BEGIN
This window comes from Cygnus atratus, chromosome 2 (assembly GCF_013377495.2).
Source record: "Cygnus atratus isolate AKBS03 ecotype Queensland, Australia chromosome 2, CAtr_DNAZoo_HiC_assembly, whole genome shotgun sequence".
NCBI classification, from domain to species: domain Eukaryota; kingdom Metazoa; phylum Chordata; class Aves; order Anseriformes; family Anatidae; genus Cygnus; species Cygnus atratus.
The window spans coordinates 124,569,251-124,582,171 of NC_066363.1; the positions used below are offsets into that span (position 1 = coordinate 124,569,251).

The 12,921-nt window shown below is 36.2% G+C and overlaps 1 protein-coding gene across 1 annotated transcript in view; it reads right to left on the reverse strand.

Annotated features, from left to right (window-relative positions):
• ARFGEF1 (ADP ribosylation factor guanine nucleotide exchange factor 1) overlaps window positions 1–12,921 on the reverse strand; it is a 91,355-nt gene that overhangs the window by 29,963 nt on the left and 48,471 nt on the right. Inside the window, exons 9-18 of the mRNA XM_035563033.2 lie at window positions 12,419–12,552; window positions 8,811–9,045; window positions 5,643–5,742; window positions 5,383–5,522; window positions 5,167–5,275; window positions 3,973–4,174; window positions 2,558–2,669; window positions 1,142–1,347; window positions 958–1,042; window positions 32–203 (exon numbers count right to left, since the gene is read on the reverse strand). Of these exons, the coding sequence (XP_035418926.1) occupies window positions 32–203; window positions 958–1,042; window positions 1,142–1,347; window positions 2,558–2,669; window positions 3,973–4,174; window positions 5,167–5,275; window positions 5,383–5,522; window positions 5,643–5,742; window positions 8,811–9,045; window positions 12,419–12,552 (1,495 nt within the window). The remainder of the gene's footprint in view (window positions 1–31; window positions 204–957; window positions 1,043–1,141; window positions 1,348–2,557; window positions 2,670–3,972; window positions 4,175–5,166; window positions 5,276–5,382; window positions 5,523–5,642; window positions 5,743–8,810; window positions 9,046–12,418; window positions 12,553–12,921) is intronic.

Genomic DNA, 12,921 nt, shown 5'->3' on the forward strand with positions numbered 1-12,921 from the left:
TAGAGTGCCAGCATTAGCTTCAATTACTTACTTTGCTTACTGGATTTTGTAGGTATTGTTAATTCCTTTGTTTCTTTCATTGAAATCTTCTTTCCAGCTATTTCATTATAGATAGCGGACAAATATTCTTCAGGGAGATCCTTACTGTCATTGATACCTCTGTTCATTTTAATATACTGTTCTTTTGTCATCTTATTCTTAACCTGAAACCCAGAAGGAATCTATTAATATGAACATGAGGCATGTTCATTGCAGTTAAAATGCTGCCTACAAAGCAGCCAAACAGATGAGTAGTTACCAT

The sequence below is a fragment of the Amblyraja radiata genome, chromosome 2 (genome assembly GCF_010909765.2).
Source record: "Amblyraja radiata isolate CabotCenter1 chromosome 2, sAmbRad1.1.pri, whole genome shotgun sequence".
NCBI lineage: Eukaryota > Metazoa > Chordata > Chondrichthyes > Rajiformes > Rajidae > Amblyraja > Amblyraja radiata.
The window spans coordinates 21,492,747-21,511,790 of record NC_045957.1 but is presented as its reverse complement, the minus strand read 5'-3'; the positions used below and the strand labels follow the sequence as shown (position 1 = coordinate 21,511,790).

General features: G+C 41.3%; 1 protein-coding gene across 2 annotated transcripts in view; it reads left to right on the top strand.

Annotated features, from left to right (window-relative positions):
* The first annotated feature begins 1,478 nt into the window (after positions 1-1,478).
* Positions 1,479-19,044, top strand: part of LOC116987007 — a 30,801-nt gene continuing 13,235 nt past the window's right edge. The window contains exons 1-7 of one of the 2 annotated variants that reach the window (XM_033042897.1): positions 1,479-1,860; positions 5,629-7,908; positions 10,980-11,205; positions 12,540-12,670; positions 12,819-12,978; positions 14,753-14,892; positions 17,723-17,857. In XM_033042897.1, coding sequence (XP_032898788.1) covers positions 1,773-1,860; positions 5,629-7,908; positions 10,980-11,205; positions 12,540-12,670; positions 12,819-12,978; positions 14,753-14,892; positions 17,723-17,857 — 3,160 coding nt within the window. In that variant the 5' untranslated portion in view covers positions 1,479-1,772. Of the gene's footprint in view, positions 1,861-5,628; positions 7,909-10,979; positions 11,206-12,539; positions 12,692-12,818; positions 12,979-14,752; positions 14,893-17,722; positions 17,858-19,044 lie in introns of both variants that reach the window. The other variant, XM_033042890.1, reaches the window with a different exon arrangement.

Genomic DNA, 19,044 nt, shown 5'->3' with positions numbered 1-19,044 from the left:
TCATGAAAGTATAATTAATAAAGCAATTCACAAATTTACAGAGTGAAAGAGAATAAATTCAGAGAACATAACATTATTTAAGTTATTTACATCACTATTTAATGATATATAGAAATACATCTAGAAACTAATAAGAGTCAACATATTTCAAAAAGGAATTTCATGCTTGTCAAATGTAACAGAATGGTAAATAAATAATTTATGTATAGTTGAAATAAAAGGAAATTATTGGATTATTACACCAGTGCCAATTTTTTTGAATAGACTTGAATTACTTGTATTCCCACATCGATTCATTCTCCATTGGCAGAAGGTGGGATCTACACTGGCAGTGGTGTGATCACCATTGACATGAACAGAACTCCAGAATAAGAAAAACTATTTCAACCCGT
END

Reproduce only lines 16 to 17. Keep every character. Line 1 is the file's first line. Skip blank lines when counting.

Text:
* The first annotated feature begins 1,478 nt into the window (after positions 1-1,478).
* Positions 1,479-19,044, top strand: part of LOC116987007 — a 30,801-nt gene continuing 13,235 nt past the window's right edge. The window contains exons 1-7 of one of the 2 annotated variants that reach the window (XM_033042897.1): positions 1,479-1,860; positions 5,629-7,908; positions 10,980-11,205; positions 12,540-12,670; positions 12,819-12,978; positions 14,753-14,892; positions 17,723-17,857. In XM_033042897.1, coding sequence (XP_032898788.1) covers positions 1,773-1,860; positions 5,629-7,908; positions 10,980-11,205; positions 12,540-12,670; positions 12,819-12,978; positions 14,753-14,892; positions 17,723-17,857 — 3,160 coding nt within the window. In that variant the 5' untranslated portion in view covers positions 1,479-1,772. Of the gene's footprint in view, positions 1,861-5,628; positions 7,909-10,979; positions 11,206-12,539; positions 12,692-12,818; positions 12,979-14,752; positions 14,893-17,722; positions 17,858-19,044 lie in introns of both variants that reach the window. The other variant, XM_033042890.1, reaches the window with a different exon arrangement.